I have just uploaded a set of photographs to my gallery page. This story of tiger conservation in the Indian state of Rajasthan was commissioned just over two years ago by National Geographic Adventure magazine which has now sadly folded.
Accompanying me to Rajasthan’s Ranthambore and Sariska national parks was the writer Paul Kvinta whos critical story prompted an angry response from Rajasthan’s chief wildlife warden Ramesh Mehrotra.
In his vexed letter, which seems only to have been published in the print edition of National Geographic Adventure, Mehrotra appeared slighted by Kvinta’s critique of Rajasthan’s tiger relocation policy. Mehrotra apparently considered that the fine hospitality and pleasant company he offered us obliged Paul to write a glowing report on the tiger conservation effort.
I have to say, I rather warmed to the avuncular Mehrotra on our journey through Rajasthan. But he surely couldn’t have expected us to relinquish critical scrutiny and ignore the opinion of others – even if we were offered generous access to the parks and provided countless cups of tea accompanied by some particularly delicious samosas.
With only 1,400 tigers left in India and a global population that has fallen by 95 percent in 100 years, the future looks bleak for these beautiful animals. Indeed, just two months ago, one of Sariska’s recently relocated tigers died – the victim of poisoning by a local man.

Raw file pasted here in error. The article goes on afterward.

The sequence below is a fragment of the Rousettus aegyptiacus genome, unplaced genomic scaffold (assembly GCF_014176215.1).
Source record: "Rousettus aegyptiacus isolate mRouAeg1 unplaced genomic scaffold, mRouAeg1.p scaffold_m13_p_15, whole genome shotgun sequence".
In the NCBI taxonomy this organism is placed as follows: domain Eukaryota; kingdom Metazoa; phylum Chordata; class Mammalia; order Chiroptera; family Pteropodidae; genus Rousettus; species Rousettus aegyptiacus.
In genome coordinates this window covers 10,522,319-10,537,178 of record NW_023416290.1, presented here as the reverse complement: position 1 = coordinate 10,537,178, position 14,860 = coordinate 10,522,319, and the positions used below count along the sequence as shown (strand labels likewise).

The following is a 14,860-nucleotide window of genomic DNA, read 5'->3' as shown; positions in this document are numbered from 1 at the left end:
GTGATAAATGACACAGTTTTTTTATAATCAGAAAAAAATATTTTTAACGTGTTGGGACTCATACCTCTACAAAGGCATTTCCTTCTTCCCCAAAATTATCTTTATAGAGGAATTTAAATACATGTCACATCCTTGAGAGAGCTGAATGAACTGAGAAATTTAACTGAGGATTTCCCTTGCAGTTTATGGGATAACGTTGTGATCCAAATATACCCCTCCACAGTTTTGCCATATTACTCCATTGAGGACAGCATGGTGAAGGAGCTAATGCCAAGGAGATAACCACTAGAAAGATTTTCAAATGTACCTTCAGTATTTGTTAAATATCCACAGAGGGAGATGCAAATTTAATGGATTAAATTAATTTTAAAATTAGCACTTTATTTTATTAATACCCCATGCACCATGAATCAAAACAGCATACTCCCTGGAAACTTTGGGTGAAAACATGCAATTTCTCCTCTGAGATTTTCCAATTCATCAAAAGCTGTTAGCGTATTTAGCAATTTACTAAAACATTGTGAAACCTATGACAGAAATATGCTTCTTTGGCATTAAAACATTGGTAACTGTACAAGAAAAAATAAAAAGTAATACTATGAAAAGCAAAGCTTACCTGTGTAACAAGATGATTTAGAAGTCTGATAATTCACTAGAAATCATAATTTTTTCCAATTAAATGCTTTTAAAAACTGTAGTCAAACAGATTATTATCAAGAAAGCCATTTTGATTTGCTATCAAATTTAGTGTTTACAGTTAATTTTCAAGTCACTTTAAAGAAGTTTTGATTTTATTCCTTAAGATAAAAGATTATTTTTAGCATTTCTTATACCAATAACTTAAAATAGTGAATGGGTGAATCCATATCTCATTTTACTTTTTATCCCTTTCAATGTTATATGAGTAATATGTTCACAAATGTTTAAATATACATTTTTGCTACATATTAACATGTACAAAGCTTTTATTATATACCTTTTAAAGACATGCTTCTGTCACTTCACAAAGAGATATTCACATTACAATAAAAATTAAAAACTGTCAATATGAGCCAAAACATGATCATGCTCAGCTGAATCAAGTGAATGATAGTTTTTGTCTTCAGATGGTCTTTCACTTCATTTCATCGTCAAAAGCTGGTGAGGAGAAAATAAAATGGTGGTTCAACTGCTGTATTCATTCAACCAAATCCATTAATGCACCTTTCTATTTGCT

But how much worse it could be if the charms of official hospitality were ever to silence those who scrutinize policy and continue to argue that there are systemic problems with India’s tiger conservation strategy. Thankfully samosas and cups of tea never succeeded in censoring those like the tireless campaigner Dr. Dharmendra Khandal of Tiger Watch. Perhaps it was frustration with the incorruptible Khandal that saw park authorities attempt to bring charges against him last August when he photographed a tiger attack on the unfortunate ranger Daulat Singh Shaktawat.